Rule will strengthen right to refuse care

The Baltimore Sun

WASHINGTON - The Bush administration is planning to announce a broad new "right of conscience" rule permitting medical facilities, doctors, nurses, pharmacists and other health care workers to refuse to participate in any way in morally "objectionable procedures" such as abortion and possibly including birth control and artificial insemination.

For more than 30 years, federal law has dictated that doctors and nurses may refuse to perform abortions. The new rule would go further by making clear that health care workers may also refuse to provide information or advice about abortion to patients.

It also seeks to cover far more employees. For example, in addition to a surgeon and a nurse in an operating room, the rule would extend to "an employee whose task it is to clean the instruments," the draft rule said.

Health and Human Services Department officials said it will apply to "any entity" that receives federal funds. It estimated 584,000 entities could be covered, including 4,800 hospitals, 234,000 doctor's offices and 58,000 pharmacies.

Proponents of the rule, including the Christian Medical Association and the U.S. Conference of Catholic Bishops, say it is not limited to abortion. It will protect doctors who do not wish to prescribe birth control to unmarried girls or to provide artificial insemination, said Dr. David Stevens, the president of CMA.

"The real battle line is the morning-after pill," he said. "This prevents the embryo from implanting. This involves moral complicity. Doctors should not be required to dispense a medication they have a moral objection to."

Critics of the rule say it will sacrifice patients' health to the religious beliefs of providers.

The American Medical Association and the American Hospital Association urged HHS last month to drop the regulation. The Planned Parenthood Foundation and other backers of abortion rights condemned the rule as a last-gasp effort by the Bush administration and said the rule would allow politics and ideology to compromise health care.

Despite the controversy over the rule, HHS Secretary Michael O. Leavitt said he intends to issue it as a final regulation before the Obama administration takes over.

If the regulation is issued before Dec. 20, it will be final when the Obama administration takes office, HHS officials say. The new administration would then have to begin new rule-making procedures to overturn it.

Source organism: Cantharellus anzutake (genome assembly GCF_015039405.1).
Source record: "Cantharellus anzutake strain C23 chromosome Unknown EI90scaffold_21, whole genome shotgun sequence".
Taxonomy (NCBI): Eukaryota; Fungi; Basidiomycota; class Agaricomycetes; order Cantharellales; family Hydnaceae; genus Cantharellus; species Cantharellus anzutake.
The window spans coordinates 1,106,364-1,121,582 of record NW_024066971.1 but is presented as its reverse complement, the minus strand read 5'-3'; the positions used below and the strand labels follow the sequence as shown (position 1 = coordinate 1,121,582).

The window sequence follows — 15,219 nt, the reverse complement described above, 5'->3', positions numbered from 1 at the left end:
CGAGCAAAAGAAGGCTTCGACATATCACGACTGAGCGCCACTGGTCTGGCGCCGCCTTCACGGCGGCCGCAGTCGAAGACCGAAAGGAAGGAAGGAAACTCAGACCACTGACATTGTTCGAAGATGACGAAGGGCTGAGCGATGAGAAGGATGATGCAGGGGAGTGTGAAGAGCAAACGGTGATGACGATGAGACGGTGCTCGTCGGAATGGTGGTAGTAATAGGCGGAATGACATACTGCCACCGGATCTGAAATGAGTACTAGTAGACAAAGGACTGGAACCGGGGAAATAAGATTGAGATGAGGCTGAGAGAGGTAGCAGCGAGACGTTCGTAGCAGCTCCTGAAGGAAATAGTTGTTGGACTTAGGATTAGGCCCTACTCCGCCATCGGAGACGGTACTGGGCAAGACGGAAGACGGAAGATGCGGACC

Abortion rights advocates think it might be easier to get Democrats in Congress to reject the rule. Democratic Sens. Hillary Clinton of New York and Patty Murray of Washington have said they will move to reverse it. The HHS proposal has set off a sharp debate about medical ethics and the duties of health care workers.

Last year, the American College of Obstetrics and Gynecology said a "patient's well-being must be paramount" when a conflict arises over the moral beliefs of a medical professional.

"Although respect for conscience is important, conscientious refusals should be limited if they constitute an imposition of religious or moral beliefs on patients [or] negatively affect a patient's health," the organization's Committee on Ethics said. It also said physicians have a "duty to refer patients in a timely manner to other providers if they do not feel that they can in conscience provide the standard reproductive services that patients request."

Leavitt said the American College of Obstetrics and Gynecology threatened to brand as "unprofessional" those who do not share its attitudes toward abortion. In August, he criticized "the development of an environment in the health care field that is intolerant of individual conscience, certain religious beliefs, ethnic and cultural traditions and moral convictions."

In announcing its proposed rule, HHS said it was needed because of "an attitude that health care professionals should be required to provide or assist in the provision of medicine or procedures to which they object, or else risk being subjected to discrimination."

In a media briefing, Leavitt said the rule was focused on abortion, not contraception. But others said its broad language goes beyond abortion.

Judith Waxman, a lawyer for the National Women's Law Center, said Leavitt's office has extended the law far beyond what was understood before. "This goes way beyond abortion," she said. It could reach disputes over contraception, sperm donations and end-of-life care. "This kind of rule could wreak havoc in a hospital if any employee can declare they are not willing to do certain parts of their job," she said.

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